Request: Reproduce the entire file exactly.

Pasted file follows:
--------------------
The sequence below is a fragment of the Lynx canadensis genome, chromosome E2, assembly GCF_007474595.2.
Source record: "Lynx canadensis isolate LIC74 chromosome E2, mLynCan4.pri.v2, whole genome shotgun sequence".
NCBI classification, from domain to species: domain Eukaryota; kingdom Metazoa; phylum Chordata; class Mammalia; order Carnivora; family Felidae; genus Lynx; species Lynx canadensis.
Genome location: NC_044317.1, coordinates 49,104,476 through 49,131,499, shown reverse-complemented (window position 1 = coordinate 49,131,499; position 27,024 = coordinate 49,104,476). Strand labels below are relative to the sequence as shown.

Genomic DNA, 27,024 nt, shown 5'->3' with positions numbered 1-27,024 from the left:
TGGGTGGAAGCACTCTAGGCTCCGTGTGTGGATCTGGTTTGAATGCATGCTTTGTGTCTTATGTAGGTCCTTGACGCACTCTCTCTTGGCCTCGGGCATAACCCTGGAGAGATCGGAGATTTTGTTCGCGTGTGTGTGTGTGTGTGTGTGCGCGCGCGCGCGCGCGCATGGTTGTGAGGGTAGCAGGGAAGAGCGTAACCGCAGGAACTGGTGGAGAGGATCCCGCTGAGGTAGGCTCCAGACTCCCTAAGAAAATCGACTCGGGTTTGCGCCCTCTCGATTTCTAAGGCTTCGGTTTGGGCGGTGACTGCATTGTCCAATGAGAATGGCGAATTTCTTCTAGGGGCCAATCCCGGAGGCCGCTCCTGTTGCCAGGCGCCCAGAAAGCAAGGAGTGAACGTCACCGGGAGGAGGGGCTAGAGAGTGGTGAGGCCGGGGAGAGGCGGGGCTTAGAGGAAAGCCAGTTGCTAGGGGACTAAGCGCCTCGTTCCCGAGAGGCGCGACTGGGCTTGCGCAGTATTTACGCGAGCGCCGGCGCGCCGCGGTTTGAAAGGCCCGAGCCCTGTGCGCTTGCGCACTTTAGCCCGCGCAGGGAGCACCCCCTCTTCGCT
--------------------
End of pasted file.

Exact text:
The sequence below is a fragment of the Lynx canadensis genome, chromosome E2, assembly GCF_007474595.2.
Source record: "Lynx canadensis isolate LIC74 chromosome E2, mLynCan4.pri.v2, whole genome shotgun sequence".
NCBI classification, from domain to species: domain Eukaryota; kingdom Metazoa; phylum Chordata; class Mammalia; order Carnivora; family Felidae; genus Lynx; species Lynx canadensis.
Genome location: NC_044317.1, coordinates 49,104,476 through 49,131,499, shown reverse-complemented (window position 1 = coordinate 49,131,499; position 27,024 = coordinate 49,104,476). Strand labels below are relative to the sequence as shown.

Genomic DNA, 27,024 nt, shown 5'->3' with positions numbered 1-27,024 from the left:
TGGGTGGAAGCACTCTAGGCTCCGTGTGTGGATCTGGTTTGAATGCATGCTTTGTGTCTTATGTAGGTCCTTGACGCACTCTCTCTTGGCCTCGGGCATAACCCTGGAGAGATCGGAGATTTTGTTCGCGTGTGTGTGTGTGTGTGTGTGCGCGCGCGCGCGCGCGCATGGTTGTGAGGGTAGCAGGGAAGAGCGTAACCGCAGGAACTGGTGGAGAGGATCCCGCTGAGGTAGGCTCCAGACTCCCTAAGAAAATCGACTCGGGTTTGCGCCCTCTCGATTTCTAAGGCTTCGGTTTGGGCGGTGACTGCATTGTCCAATGAGAATGGCGAATTTCTTCTAGGGGCCAATCCCGGAGGCCGCTCCTGTTGCCAGGCGCCCAGAAAGCAAGGAGTGAACGTCACCGGGAGGAGGGGCTAGAGAGTGGTGAGGCCGGGGAGAGGCGGGGCTTAGAGGAAAGCCAGTTGCTAGGGGACTAAGCGCCTCGTTCCCGAGAGGCGCGACTGGGCTTGCGCAGTATTTACGCGAGCGCCGGCGCGCCGCGGTTTGAAAGGCCCGAGCCCTGTGCGCTTGCGCACTTTAGCCCGCGCAGGGAGCACCCCCTCTTCGCT